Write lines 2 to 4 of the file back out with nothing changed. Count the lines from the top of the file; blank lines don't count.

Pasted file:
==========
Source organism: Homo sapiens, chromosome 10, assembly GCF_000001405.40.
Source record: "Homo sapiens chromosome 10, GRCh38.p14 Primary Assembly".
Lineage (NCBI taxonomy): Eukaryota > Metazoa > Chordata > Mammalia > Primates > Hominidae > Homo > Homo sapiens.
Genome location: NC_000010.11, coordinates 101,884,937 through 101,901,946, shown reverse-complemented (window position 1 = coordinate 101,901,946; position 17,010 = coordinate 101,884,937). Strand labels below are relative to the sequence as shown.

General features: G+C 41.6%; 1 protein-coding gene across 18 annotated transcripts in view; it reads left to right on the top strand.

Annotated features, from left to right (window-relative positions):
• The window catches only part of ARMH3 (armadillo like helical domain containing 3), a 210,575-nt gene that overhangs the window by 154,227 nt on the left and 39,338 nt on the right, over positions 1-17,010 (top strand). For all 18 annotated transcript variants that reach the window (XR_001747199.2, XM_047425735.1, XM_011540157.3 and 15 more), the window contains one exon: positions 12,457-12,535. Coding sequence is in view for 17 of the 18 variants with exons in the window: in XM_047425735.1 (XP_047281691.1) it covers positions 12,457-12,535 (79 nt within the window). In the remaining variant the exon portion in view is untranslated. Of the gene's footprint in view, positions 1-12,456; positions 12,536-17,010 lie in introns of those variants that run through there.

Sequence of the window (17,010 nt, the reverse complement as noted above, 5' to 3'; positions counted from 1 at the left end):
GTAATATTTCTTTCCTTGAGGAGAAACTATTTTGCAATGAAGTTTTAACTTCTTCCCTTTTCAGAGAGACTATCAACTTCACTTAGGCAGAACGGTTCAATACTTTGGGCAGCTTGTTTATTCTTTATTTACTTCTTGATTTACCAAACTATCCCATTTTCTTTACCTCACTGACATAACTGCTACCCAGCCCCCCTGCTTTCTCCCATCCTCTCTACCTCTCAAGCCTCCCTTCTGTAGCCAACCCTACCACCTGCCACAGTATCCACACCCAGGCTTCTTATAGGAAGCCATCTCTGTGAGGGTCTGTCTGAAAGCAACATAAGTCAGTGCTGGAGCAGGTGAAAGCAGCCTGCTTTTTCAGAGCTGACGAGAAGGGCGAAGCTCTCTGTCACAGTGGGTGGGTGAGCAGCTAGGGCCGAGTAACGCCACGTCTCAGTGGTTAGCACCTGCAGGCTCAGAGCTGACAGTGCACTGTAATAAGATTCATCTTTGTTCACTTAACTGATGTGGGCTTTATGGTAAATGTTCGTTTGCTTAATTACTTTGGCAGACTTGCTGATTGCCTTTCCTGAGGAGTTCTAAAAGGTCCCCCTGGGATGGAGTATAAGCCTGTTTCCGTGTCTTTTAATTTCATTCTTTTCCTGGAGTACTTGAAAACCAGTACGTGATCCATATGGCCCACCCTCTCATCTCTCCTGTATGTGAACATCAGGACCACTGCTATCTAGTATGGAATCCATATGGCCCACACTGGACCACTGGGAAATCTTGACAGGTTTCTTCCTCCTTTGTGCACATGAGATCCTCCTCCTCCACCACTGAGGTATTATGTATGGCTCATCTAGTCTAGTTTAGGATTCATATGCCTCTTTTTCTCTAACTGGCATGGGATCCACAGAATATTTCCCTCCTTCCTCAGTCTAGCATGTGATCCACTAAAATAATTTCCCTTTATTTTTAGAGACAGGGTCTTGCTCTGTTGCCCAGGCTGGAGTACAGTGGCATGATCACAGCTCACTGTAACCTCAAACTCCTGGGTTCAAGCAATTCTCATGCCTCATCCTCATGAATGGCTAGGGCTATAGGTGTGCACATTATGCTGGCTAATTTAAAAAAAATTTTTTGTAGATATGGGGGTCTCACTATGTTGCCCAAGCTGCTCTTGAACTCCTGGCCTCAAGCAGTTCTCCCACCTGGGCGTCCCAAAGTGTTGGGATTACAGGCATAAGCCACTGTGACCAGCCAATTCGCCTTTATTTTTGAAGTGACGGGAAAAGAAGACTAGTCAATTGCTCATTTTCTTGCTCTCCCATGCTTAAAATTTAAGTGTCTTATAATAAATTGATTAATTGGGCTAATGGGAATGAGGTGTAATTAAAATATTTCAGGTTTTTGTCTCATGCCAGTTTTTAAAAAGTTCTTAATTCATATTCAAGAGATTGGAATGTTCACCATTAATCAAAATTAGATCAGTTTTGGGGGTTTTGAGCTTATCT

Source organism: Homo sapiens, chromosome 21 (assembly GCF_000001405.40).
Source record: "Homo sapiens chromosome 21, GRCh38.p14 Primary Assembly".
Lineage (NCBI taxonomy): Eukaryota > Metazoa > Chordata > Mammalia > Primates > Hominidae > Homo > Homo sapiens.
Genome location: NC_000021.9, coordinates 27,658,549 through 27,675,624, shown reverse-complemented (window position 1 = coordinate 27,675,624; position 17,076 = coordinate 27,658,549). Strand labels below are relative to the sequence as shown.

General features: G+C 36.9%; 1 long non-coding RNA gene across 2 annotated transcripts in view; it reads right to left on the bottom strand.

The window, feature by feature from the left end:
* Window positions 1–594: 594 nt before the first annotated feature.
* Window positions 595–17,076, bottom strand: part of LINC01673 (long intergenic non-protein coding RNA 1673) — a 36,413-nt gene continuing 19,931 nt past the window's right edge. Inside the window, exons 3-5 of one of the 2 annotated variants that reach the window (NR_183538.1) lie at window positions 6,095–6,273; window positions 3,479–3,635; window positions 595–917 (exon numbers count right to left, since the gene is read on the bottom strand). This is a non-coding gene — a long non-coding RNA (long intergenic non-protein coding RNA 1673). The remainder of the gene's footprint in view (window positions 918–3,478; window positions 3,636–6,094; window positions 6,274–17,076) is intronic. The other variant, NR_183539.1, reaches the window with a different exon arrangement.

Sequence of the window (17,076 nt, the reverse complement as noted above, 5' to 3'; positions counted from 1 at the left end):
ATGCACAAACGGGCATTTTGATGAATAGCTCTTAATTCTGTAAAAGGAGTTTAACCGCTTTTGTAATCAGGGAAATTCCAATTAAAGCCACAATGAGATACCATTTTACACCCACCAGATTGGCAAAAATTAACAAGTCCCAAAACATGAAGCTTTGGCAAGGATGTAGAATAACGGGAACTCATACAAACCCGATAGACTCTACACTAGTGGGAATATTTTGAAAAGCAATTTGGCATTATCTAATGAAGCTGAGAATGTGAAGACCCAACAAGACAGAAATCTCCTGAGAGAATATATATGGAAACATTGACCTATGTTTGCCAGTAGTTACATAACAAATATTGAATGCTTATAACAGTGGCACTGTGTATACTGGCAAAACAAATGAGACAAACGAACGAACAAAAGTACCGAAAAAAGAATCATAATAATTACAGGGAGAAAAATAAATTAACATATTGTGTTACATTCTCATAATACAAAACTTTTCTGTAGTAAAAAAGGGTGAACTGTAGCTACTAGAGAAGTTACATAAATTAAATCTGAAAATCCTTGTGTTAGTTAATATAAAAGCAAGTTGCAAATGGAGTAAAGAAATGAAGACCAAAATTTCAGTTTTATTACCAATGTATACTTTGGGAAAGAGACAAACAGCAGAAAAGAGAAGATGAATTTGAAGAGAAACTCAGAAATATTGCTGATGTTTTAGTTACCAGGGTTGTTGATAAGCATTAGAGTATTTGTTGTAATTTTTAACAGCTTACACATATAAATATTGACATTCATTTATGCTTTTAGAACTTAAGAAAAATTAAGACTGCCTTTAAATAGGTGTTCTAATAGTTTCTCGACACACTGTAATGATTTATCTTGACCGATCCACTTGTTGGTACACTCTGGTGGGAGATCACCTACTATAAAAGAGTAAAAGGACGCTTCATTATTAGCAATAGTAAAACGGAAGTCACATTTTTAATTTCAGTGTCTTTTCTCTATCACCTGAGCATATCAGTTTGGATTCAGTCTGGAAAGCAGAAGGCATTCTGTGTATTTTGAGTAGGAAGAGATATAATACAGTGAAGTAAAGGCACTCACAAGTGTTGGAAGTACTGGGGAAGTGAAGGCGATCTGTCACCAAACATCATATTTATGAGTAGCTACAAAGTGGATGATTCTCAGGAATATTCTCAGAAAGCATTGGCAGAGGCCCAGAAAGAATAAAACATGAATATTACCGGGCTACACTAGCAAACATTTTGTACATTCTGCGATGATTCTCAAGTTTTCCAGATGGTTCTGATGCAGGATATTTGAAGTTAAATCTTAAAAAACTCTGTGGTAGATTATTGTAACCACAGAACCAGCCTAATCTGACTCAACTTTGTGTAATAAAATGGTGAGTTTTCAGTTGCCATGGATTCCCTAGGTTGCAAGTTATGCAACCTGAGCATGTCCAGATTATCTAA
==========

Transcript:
Source record: "Homo sapiens chromosome 10, GRCh38.p14 Primary Assembly".
Lineage (NCBI taxonomy): Eukaryota > Metazoa > Chordata > Mammalia > Primates > Hominidae > Homo > Homo sapiens.
Genome location: NC_000010.11, coordinates 101,884,937 through 101,901,946, shown reverse-complemented (window position 1 = coordinate 101,901,946; position 17,010 = coordinate 101,884,937). Strand labels below are relative to the sequence as shown.